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Defiance Mill

Defiance mill in Defiance Brow (Queen Street), c.1900

Defiance mill was built by Samuel Henshaw in 1800 and is believed to be the oldest remaining mill structure in Bollington. By 1806 Stephen and John Sheldon owned it until the mid 19thC. They are thought to have been spinning cotton. At some time they may also have been grinding minerals. By 1860 Edmund Barnes and, later, Thomas Pimlott, were wood turning and bobbin making there. Edmund Barnes was a ‘bobbin skewer’ and general wood turner. This work is known to have been carried on in the mill next door which we normally refer to today as the bobbin mill, so it is possible that the two mills were employed in this work under the same management and the two mills referred to by the same name.

Both mills were water powered by the Harrop brook which ran under the bobbin mill. A head of water was provided by a mill pond located where Pool Bank car park is today. This pond was abandoned and filled in by about the end of the 19thC and was simply a patch of waste ground for perhaps 50 years. A traveling fair used the space in the early 20thC. See the page on mill ponds.

Defiance mill is located in Queen Street, on the corner that was probably the junction with Defiance Brow (more on brows), the name then given to the uphill part of today’s Queen Street.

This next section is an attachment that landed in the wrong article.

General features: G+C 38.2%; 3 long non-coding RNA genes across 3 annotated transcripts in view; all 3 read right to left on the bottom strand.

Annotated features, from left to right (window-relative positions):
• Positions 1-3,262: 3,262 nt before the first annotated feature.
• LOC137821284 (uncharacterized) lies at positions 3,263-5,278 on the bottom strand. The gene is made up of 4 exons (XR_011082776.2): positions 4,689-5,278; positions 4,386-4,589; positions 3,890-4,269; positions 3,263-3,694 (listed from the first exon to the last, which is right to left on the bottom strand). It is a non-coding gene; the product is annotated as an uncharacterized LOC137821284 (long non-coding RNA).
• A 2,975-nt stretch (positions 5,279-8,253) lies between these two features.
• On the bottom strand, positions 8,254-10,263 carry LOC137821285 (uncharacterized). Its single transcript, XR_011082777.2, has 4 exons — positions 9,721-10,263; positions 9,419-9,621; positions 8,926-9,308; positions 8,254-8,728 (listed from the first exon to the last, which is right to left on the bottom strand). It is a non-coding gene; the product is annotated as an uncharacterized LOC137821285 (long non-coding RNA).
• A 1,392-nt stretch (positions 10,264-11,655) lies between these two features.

In the late 19thC, Thomas Pimlott and Thomas Gatenby were bottling water and lemonade in the mill. See Brewers and Bottlers.

“Above picture, from Bollington Live!, shows what remained of Defiance Mill shortly before the housing development. The tall part of the mill is all that remains now. The lower section (over Harrop/Sowcar Brook) was demolished, as were the adjacent buildings along Queen Street which were part of the Oak Bank mill site.The lower section, now demolished would once have been the same height as the remaining part of the mill. The gable end was fully rebuilt as part of the renovation, the other three walls are pretty much as they were. That gable end was much rougher stone (similar to an internal wall) whereas the other three walls were of much better construction. Why or when the other half of the mill was lowered to a two storey section is not known to me.”
Thank you to Anthony Holland for this.

Queen Street, formerly Defiance Brow, in early 21stC, 2019. 

The mill was fully refurbished in 2000 and converted for domestic accommodation. Photo 2019.


Our thanks go to those who researched and discovered the history that is presented in these pages. Please read the full acknowledgement of their remarkable achievement. Unless otherwise noted, the historical pictures are from the Civic Society picture collection at the  Discovery Centre  and also available online.

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